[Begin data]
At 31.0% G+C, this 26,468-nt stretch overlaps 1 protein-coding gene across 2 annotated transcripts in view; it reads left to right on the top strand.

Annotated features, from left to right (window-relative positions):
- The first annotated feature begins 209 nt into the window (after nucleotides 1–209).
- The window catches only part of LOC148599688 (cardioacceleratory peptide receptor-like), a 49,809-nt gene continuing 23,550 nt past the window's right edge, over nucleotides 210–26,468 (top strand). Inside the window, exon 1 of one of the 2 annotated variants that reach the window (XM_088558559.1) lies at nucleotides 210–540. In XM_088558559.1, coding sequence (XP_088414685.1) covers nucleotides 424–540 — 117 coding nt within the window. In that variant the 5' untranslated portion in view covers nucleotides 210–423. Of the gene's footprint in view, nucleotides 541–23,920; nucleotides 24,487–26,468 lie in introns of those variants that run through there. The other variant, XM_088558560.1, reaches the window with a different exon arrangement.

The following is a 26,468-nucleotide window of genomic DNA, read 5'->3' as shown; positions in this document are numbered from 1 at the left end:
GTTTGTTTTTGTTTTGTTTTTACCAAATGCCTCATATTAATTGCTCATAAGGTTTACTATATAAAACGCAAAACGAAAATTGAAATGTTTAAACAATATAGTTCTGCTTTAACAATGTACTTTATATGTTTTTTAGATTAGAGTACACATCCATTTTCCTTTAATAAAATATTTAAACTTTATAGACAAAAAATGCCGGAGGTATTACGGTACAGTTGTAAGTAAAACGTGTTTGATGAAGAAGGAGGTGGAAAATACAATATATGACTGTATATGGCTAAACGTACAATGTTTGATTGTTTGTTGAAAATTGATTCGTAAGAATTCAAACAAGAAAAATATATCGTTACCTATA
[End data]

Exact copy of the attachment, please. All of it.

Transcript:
At 31.0% G+C, this 26,468-nt stretch overlaps 1 protein-coding gene across 2 annotated transcripts in view; it reads left to right on the top strand.

Annotated features, from left to right (window-relative positions):
- The first annotated feature begins 209 nt into the window (after nucleotides 1–209).
- The window catches only part of LOC148599688 (cardioacceleratory peptide receptor-like), a 49,809-nt gene continuing 23,550 nt past the window's right edge, over nucleotides 210–26,468 (top strand). Inside the window, exon 1 of one of the 2 annotated variants that reach the window (XM_088558559.1) lies at nucleotides 210–540. In XM_088558559.1, coding sequence (XP_088414685.1) covers nucleotides 424–540 — 117 coding nt within the window. In that variant the 5' untranslated portion in view covers nucleotides 210–423. Of the gene's footprint in view, nucleotides 541–23,920; nucleotides 24,487–26,468 lie in introns of those variants that run through there. The other variant, XM_088558560.1, reaches the window with a different exon arrangement.

The following is a 26,468-nucleotide window of genomic DNA, read 5'->3' as shown; positions in this document are numbered from 1 at the left end:
GTTTGTTTTTGTTTTGTTTTTACCAAATGCCTCATATTAATTGCTCATAAGGTTTACTATATAAAACGCAAAACGAAAATTGAAATGTTTAAACAATATAGTTCTGCTTTAACAATGTACTTTATATGTTTTTTAGATTAGAGTACACATCCATTTTCCTTTAATAAAATATTTAAACTTTATAGACAAAAAATGCCGGAGGTATTACGGTACAGTTGTAAGTAAAACGTGTTTGATGAAGAAGGAGGTGGAAAATACAATATATGACTGTATATGGCTAAACGTACAATGTTTGATTGTTTGTTGAAAATTGATTCGTAAGAATTCAAACAAGAAAAATATATCGTTACCTATA